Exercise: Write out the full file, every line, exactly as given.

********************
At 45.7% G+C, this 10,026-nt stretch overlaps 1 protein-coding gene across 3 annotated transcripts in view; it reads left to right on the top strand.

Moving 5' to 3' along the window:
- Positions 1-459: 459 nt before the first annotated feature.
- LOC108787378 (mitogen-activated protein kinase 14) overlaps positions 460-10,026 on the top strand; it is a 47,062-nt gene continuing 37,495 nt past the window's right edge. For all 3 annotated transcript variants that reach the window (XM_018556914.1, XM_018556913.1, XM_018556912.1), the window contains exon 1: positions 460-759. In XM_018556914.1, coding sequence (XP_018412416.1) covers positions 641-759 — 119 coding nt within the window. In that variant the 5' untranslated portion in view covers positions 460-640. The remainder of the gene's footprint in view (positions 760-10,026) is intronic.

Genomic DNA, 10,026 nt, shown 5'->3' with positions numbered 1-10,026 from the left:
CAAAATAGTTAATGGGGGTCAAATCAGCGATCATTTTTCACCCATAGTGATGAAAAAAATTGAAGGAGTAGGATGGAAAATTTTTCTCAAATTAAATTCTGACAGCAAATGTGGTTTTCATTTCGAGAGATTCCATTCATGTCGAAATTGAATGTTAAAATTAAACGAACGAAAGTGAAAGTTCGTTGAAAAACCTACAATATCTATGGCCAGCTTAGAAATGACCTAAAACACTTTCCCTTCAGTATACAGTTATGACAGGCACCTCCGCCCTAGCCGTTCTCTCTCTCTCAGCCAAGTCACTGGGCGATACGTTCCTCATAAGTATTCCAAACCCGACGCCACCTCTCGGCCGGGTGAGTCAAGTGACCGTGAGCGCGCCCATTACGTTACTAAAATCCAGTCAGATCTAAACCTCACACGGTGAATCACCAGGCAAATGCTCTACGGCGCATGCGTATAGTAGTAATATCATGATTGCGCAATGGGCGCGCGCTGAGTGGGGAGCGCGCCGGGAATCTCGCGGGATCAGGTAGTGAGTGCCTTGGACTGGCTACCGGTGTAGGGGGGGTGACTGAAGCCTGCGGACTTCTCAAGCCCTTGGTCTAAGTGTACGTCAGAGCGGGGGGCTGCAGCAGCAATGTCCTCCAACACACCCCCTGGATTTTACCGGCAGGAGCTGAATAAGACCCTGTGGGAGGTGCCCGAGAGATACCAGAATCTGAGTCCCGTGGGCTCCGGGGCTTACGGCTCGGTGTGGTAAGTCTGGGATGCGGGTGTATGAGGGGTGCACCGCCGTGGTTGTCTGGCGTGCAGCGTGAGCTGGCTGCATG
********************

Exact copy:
At 45.7% G+C, this 10,026-nt stretch overlaps 1 protein-coding gene across 3 annotated transcripts in view; it reads left to right on the top strand.

Moving 5' to 3' along the window:
- Positions 1-459: 459 nt before the first annotated feature.
- LOC108787378 (mitogen-activated protein kinase 14) overlaps positions 460-10,026 on the top strand; it is a 47,062-nt gene continuing 37,495 nt past the window's right edge. For all 3 annotated transcript variants that reach the window (XM_018556914.1, XM_018556913.1, XM_018556912.1), the window contains exon 1: positions 460-759. In XM_018556914.1, coding sequence (XP_018412416.1) covers positions 641-759 — 119 coding nt within the window. In that variant the 5' untranslated portion in view covers positions 460-640. The remainder of the gene's footprint in view (positions 760-10,026) is intronic.

Genomic DNA, 10,026 nt, shown 5'->3' with positions numbered 1-10,026 from the left:
CAAAATAGTTAATGGGGGTCAAATCAGCGATCATTTTTCACCCATAGTGATGAAAAAAATTGAAGGAGTAGGATGGAAAATTTTTCTCAAATTAAATTCTGACAGCAAATGTGGTTTTCATTTCGAGAGATTCCATTCATGTCGAAATTGAATGTTAAAATTAAACGAACGAAAGTGAAAGTTCGTTGAAAAACCTACAATATCTATGGCCAGCTTAGAAATGACCTAAAACACTTTCCCTTCAGTATACAGTTATGACAGGCACCTCCGCCCTAGCCGTTCTCTCTCTCTCAGCCAAGTCACTGGGCGATACGTTCCTCATAAGTATTCCAAACCCGACGCCACCTCTCGGCCGGGTGAGTCAAGTGACCGTGAGCGCGCCCATTACGTTACTAAAATCCAGTCAGATCTAAACCTCACACGGTGAATCACCAGGCAAATGCTCTACGGCGCATGCGTATAGTAGTAATATCATGATTGCGCAATGGGCGCGCGCTGAGTGGGGAGCGCGCCGGGAATCTCGCGGGATCAGGTAGTGAGTGCCTTGGACTGGCTACCGGTGTAGGGGGGGTGACTGAAGCCTGCGGACTTCTCAAGCCCTTGGTCTAAGTGTACGTCAGAGCGGGGGGCTGCAGCAGCAATGTCCTCCAACACACCCCCTGGATTTTACCGGCAGGAGCTGAATAAGACCCTGTGGGAGGTGCCCGAGAGATACCAGAATCTGAGTCCCGTGGGCTCCGGGGCTTACGGCTCGGTGTGGTAAGTCTGGGATGCGGGTGTATGAGGGGTGCACCGCCGTGGTTGTCTGGCGTGCAGCGTGAGCTGGCTGCATG